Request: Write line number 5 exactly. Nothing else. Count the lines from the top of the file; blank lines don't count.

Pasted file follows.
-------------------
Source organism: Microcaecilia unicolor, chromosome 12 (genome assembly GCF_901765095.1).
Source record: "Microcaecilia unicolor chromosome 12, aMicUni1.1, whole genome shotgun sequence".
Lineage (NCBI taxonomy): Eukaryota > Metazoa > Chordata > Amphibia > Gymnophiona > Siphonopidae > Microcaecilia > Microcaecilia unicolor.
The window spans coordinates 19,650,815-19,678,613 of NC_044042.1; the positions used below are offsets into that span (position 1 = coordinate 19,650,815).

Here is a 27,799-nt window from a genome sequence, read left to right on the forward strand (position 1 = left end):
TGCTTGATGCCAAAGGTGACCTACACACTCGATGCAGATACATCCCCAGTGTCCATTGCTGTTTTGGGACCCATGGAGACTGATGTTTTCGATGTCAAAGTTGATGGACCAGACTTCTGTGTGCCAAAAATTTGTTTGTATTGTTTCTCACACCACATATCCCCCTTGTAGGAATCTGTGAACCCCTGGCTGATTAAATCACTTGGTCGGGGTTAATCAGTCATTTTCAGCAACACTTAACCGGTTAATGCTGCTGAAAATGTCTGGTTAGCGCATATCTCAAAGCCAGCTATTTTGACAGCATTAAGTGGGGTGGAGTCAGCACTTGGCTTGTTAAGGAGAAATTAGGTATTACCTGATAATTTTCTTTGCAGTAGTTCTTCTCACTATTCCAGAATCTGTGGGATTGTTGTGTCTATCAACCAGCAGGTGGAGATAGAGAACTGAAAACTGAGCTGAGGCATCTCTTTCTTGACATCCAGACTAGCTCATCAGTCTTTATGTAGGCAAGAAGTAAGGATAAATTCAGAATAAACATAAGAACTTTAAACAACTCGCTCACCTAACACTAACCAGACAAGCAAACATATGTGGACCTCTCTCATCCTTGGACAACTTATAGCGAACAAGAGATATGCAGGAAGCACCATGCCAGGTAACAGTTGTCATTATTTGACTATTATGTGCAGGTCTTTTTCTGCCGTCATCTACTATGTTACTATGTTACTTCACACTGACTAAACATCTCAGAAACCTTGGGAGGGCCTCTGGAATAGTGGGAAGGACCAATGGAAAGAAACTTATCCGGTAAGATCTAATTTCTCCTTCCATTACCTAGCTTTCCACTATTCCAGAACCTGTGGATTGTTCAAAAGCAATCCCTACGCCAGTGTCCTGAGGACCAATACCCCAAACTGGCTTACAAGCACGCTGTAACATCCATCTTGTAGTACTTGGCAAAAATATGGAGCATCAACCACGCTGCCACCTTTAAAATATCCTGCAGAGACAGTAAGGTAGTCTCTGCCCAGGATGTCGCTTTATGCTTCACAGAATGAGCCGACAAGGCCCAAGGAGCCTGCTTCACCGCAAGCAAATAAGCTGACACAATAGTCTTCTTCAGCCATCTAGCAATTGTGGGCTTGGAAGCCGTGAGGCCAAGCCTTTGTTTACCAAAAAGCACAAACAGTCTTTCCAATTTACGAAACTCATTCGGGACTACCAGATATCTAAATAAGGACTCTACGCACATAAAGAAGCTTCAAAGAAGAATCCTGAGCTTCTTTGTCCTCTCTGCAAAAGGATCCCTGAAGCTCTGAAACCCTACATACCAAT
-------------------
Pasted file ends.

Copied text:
Here is a 27,799-nt window from a genome sequence, read left to right on the forward strand (position 1 = left end):